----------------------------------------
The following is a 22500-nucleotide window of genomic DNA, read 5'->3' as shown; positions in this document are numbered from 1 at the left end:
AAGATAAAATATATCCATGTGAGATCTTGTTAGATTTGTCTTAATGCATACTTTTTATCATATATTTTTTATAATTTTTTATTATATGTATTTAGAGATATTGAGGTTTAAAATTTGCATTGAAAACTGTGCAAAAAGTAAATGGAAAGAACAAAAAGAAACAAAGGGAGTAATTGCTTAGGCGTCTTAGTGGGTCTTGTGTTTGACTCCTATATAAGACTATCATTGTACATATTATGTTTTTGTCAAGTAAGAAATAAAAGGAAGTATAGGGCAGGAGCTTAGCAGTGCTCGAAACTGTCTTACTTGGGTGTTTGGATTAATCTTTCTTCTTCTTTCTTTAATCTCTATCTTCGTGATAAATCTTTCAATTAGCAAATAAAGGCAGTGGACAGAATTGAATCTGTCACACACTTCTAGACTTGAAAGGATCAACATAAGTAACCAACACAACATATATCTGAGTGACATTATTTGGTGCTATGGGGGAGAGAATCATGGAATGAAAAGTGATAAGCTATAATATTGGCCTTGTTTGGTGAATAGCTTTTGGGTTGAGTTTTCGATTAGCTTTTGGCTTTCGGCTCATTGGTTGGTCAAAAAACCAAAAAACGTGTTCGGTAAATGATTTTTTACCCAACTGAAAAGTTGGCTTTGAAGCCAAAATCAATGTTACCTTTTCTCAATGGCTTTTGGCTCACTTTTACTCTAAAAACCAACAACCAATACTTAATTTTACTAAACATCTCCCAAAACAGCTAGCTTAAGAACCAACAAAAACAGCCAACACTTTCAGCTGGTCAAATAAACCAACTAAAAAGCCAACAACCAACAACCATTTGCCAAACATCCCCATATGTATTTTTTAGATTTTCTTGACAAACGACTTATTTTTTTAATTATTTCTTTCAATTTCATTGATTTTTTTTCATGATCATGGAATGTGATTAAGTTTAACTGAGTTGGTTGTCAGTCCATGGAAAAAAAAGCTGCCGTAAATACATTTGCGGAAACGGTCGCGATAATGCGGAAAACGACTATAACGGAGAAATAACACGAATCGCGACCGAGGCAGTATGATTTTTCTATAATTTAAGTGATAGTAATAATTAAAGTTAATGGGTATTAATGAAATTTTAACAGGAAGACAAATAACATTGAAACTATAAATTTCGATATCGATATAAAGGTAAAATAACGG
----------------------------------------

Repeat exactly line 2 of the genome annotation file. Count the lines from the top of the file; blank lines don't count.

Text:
AAGATAAAATATATCCATGTGAGATCTTGTTAGATTTGTCTTAATGCATACTTTTTATCATATATTTTTTATAATTTTTTATTATATGTATTTAGAGATATTGAGGTTTAAAATTTGCATTGAAAACTGTGCAAAAAGTAAATGGAAAGAACAAAAAGAAACAAAGGGAGTAATTGCTTAGGCGTCTTAGTGGGTCTTGTGTTTGACTCCTATATAAGACTATCATTGTACATATTATGTTTTTGTCAAGTAAGAAATAAAAGGAAGTATAGGGCAGGAGCTTAGCAGTGCTCGAAACTGTCTTACTTGGGTGTTTGGATTAATCTTTCTTCTTCTTTCTTTAATCTCTATCTTCGTGATAAATCTTTCAATTAGCAAATAAAGGCAGTGGACAGAATTGAATCTGTCACACACTTCTAGACTTGAAAGGATCAACATAAGTAACCAACACAACATATATCTGAGTGACATTATTTGGTGCTATGGGGGAGAGAATCATGGAATGAAAAGTGATAAGCTATAATATTGGCCTTGTTTGGTGAATAGCTTTTGGGTTGAGTTTTCGATTAGCTTTTGGCTTTCGGCTCATTGGTTGGTCAAAAAACCAAAAAACGTGTTCGGTAAATGATTTTTTACCCAACTGAAAAGTTGGCTTTGAAGCCAAAATCAATGTTACCTTTTCTCAATGGCTTTTGGCTCACTTTTACTCTAAAAACCAACAACCAATACTTAATTTTACTAAACATCTCCCAAAACAGCTAGCTTAAGAACCAACAAAAACAGCCAACACTTTCAGCTGGTCAAATAAACCAACTAAAAAGCCAACAACCAACAACCATTTGCCAAACATCCCCATATGTATTTTTTAGATTTTCTTGACAAACGACTTATTTTTTTAATTATTTCTTTCAATTTCATTGATTTTTTTTCATGATCATGGAATGTGATTAAGTTTAACTGAGTTGGTTGTCAGTCCATGGAAAAAAAAGCTGCCGTAAATACATTTGCGGAAACGGTCGCGATAATGCGGAAAACGACTATAACGGAGAAATAACACGAATCGCGACCGAGGCAGTATGATTTTTCTATAATTTAAGTGATAGTAATAATTAAAGTTAATGGGTATTAATGAAATTTTAACAGGAAGACAAATAACATTGAAACTATAAATTTCGATATCGATATAAAGGTAAAATAACGG